The Hungarian Brother is Watching You
Budapest, Hungary, 1980, Eastern bloc. The Socialist Workers’ Party is in power, and everyday life has to find its way among a police state, spies, self-publishing dissidents and a culture that is not willing to be vanquished by communist censorship. Our Secrets by the Béla Pintér and Company gives us a bittersweet look on those yellowed days with a very peculiar style, both biting and tender, and an astounding cast. The 52nd Dimitria Festival is up and running.
Budapest, Ungheria, 1980, Blocco orientale. Il Partito Socialista Operaio Ungherese è al potere e la vita di tutti i giorni deve scendere a compromessi con la polizia di stato, le spie, i dissidenti con velleità tipografiche e una cultura che non ha alcuna intenzione di lasciarsi conquistare dalla censura comunista. Our Secrets, della compagnia Béla Pintér and Company, porta sulla scena uno sguardo dolceamaro su quest’epoca ingiallita, sfoggiando uno stile caustico e tenero e un cast invidiabile. Il 52° Festival Dimitria va avanti a tutta forza.
Βουδαπέστη, Ουγγαρία, 1980, Ανατολικό Μπλοκ. Το Σοσιαλιστικό Εργατικό Κόμμα βρίσκεται στην εξουσία και η καθημερινή ζωή πρέπει να βρει το δρόμο της ανάμεσα σε ένα αστυνομικό κράτος, κατασκόπους, αντιφρονούντες που εκδιδούν τις αντιδράσεις τους και μια κουλτούρα που δεν είναι διατεθειμένη να καταστραφεί από την κομμουνιστική λογοκρισία. Το έργο Our Secrets από την Béla Pintér and Company μας δίνει μια γλυκόπικρη ματιά σε αυτές τις κιτρινισμένες μέρες με ένα πολύ περίεργο ύφος, τόσο καυστικός όσο και τρυφερό, μαζί με έναν εκπληκτικό θίασο. Το 52ο Φεστιβάλ Δημητρίων έιναι σε πλήρη λειτουργία.
Few theatrical plays manage to represent the humanity of our shared History as well as Béla Pintér and Company’s Our Secrets does. It is oft easy to chance upon an historical representation of this or that event, but seldom do we indulge on the visceral components that get so easily crunched by the huge gears of fate. And yet, sometimes, someone, puts himself out to stop the relentless ticking of the clock and shine a light on us, the people, the protagonists of that other history, the one that does not end up in the textbooks, but whose importance is paramount to define our present and shape what’s to come.
«Our performance seeks to, by any chance, find an answer to why none of the governments, whether left- or right-wing, have made the list of the Communists’ informers publicly known since the cessation of the Communist rule in Hungary. The stage play introduces a fictitious story to present an alleged way of how those informers may have been recruited and lived their lives». This being the context, director and actor Béla Pintér brings to the Labattoir’s stage a multi-layered tragicomedy that splendidly blends folklore with dissidence and morality with individual needs. Everything, from the omnidirectional microphones to the massive tape-recorder on the background, is carefully used to create a gripping atmosphere that owes a lot to the cinema. As a matter of fact, both lightings and music – the latter live and flawless – are functional to the development of characters and plot which, right from the start, sets up a haunting pace that leaves no space for mistakes.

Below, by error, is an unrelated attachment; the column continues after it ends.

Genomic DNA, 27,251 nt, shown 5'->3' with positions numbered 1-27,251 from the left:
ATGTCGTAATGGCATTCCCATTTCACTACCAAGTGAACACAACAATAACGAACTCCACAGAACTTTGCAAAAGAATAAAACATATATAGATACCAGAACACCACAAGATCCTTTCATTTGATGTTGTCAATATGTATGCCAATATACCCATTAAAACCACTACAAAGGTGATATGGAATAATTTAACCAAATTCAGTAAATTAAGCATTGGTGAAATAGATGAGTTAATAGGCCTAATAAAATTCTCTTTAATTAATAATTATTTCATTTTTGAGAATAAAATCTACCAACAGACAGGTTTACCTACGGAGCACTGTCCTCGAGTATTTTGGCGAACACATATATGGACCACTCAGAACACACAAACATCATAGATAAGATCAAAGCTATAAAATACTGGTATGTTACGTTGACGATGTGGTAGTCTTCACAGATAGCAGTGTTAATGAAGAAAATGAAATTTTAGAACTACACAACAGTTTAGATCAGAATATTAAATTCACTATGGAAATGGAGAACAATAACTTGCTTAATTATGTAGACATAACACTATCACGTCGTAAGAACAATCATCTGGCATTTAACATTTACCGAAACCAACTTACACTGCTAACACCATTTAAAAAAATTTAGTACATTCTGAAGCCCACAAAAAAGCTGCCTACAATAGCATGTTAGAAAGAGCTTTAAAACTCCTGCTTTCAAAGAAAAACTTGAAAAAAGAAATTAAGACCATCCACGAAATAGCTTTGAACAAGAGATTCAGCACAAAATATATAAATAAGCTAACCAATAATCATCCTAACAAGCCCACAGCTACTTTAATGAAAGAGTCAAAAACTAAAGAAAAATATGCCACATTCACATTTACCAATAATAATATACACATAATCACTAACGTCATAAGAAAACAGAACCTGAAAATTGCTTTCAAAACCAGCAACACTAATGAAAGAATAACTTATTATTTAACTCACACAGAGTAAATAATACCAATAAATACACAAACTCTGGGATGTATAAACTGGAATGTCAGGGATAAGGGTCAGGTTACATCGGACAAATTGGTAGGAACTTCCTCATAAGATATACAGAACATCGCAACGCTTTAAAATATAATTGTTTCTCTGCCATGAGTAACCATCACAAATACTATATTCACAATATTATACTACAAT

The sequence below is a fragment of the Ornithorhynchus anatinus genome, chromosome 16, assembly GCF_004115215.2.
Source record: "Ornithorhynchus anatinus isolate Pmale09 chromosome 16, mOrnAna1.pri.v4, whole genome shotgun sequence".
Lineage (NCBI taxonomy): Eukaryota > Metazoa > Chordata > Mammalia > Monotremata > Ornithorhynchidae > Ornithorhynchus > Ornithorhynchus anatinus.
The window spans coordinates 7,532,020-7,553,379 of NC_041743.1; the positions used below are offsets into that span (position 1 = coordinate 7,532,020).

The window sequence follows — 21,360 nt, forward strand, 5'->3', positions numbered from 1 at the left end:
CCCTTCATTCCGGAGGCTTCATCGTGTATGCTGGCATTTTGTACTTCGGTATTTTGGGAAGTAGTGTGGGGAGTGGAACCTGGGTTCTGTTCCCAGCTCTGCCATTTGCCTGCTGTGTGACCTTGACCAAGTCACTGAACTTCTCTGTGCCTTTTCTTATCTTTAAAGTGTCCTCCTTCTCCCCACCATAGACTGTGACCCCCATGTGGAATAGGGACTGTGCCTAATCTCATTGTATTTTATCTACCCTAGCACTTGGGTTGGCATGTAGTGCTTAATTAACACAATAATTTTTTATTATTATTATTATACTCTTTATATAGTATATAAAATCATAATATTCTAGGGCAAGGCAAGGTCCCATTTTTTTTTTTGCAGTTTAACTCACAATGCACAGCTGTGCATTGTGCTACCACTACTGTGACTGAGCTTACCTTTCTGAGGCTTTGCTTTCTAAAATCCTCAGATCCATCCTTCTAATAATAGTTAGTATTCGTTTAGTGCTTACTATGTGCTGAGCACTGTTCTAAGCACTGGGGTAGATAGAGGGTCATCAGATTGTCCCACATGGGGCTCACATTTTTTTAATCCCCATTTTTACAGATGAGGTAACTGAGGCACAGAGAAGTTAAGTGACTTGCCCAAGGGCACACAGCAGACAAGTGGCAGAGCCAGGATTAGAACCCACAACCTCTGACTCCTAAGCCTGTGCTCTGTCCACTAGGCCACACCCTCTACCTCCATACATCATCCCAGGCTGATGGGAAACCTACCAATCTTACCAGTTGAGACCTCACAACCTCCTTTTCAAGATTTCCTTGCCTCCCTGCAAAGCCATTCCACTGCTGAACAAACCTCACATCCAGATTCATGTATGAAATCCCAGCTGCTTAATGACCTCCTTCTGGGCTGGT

Singing, dancing, moving and acting at the top of their game, Zoltán Friedenthal, Eszter Csákányi, Hella Roszik, Éva Enyedi, Zsófia Szamosi, Béla Pintér, Szabolcs Thuróczy, Angéla Stefanovics, György Póta and Gábor Pelva fill the stage at all time, highlighting the total lack of privacy of a Socialist police state. Indeed, the clash between individuals and the political structure of a country is one of the themes analysed by the company through the story of István Balla Bán, a songwriter who likes to research Romanian folk songs (from the times of the Hungarian Kingdom, when Transylvania belonged to its territories) and indulge on some unorthodox forms of love with his very nice and very under-age step-daughter. The “secret”, one of the many of the play, is soon discovered by the Party’s prying ears, which promptly use the little inclination (wondrously forgivable, if compared to other much more serious “crimes”) to blackmail and exploit him in an attempt to uncover a network of troublesome individuals.
The play works on many levels throughout its 115 minutes, showing how there’s really no single way to tell a story, but rather a series of points of view as copious as the human beings involved in it. It is indeed wonderful to see how even the most callous of apparatchiks has a soft and pathetic spot, and how the “good guys” can undertake the worst actions, too. It is, after all, a human story.
Béla Pintér’s eye is uncompromising and manages to portray with honesty and precision the ghosts of an age that has been easily forgotten but that still haunts its descendants with its secrets or, better said, Our Secrets.
The show was played at
26th October Street, 35 – Thessaloniki
Wednesday 5 October 2017
The 52nd Dimitria Festival and Béla Pintér and Company present
written and directed by Béla Pintér
dramaturgy Éva Enyedi
costume designer Mari Benedek
costumes designer’s assistant Julcsi Kiss
stage Gábor Tamás
lighting László Varga
sound Zoltán Belényesi
props László Quitt
cast Zoltán Friedenthal, Eszter Csákányi, Hella Roszik, Éva Enyedi, Zsófia Szamosi, Béla Pintér, Szabolcs Thuróczy, Angéla Stefanovics, György Póta and Gábor Pelva
musicians György Póta, Gábor Pelva, Hella Roszik
finances Gyula Inhaizer
productions Anna Hidvégi
director’s assistant Rozi Hajdú